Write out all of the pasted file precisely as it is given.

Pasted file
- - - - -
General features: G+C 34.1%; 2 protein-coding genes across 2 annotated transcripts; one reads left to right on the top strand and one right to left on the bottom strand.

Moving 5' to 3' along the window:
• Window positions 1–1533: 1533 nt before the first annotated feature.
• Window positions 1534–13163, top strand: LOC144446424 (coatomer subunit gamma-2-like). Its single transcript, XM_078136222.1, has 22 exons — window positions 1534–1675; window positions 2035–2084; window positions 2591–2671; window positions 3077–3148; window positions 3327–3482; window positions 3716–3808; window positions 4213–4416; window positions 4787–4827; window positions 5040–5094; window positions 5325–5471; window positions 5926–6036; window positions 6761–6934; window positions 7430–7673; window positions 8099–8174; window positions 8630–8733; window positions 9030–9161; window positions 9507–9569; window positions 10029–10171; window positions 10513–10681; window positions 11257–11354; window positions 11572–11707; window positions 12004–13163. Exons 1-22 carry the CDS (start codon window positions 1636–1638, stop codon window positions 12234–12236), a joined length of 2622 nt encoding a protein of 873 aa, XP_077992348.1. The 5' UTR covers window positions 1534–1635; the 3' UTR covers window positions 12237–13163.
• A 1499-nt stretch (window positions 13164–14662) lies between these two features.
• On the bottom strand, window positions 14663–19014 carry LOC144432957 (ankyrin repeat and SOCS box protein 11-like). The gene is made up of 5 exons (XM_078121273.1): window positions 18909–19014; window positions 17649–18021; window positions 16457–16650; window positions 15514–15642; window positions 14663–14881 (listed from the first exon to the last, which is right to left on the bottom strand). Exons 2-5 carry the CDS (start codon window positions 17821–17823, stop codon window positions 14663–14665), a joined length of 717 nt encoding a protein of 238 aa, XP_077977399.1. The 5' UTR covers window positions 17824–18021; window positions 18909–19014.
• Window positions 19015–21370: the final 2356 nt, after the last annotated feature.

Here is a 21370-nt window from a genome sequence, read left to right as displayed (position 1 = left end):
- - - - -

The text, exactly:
General features: G+C 34.1%; 2 protein-coding genes across 2 annotated transcripts; one reads left to right on the top strand and one right to left on the bottom strand.

Moving 5' to 3' along the window:
• Window positions 1–1533: 1533 nt before the first annotated feature.
• Window positions 1534–13163, top strand: LOC144446424 (coatomer subunit gamma-2-like). Its single transcript, XM_078136222.1, has 22 exons — window positions 1534–1675; window positions 2035–2084; window positions 2591–2671; window positions 3077–3148; window positions 3327–3482; window positions 3716–3808; window positions 4213–4416; window positions 4787–4827; window positions 5040–5094; window positions 5325–5471; window positions 5926–6036; window positions 6761–6934; window positions 7430–7673; window positions 8099–8174; window positions 8630–8733; window positions 9030–9161; window positions 9507–9569; window positions 10029–10171; window positions 10513–10681; window positions 11257–11354; window positions 11572–11707; window positions 12004–13163. Exons 1-22 carry the CDS (start codon window positions 1636–1638, stop codon window positions 12234–12236), a joined length of 2622 nt encoding a protein of 873 aa, XP_077992348.1. The 5' UTR covers window positions 1534–1635; the 3' UTR covers window positions 12237–13163.
• A 1499-nt stretch (window positions 13164–14662) lies between these two features.
• On the bottom strand, window positions 14663–19014 carry LOC144432957 (ankyrin repeat and SOCS box protein 11-like). The gene is made up of 5 exons (XM_078121273.1): window positions 18909–19014; window positions 17649–18021; window positions 16457–16650; window positions 15514–15642; window positions 14663–14881 (listed from the first exon to the last, which is right to left on the bottom strand). Exons 2-5 carry the CDS (start codon window positions 17821–17823, stop codon window positions 14663–14665), a joined length of 717 nt encoding a protein of 238 aa, XP_077977399.1. The 5' UTR covers window positions 17824–18021; window positions 18909–19014.
• Window positions 19015–21370: the final 2356 nt, after the last annotated feature.

Here is a 21370-nt window from a genome sequence, read left to right as displayed (position 1 = left end):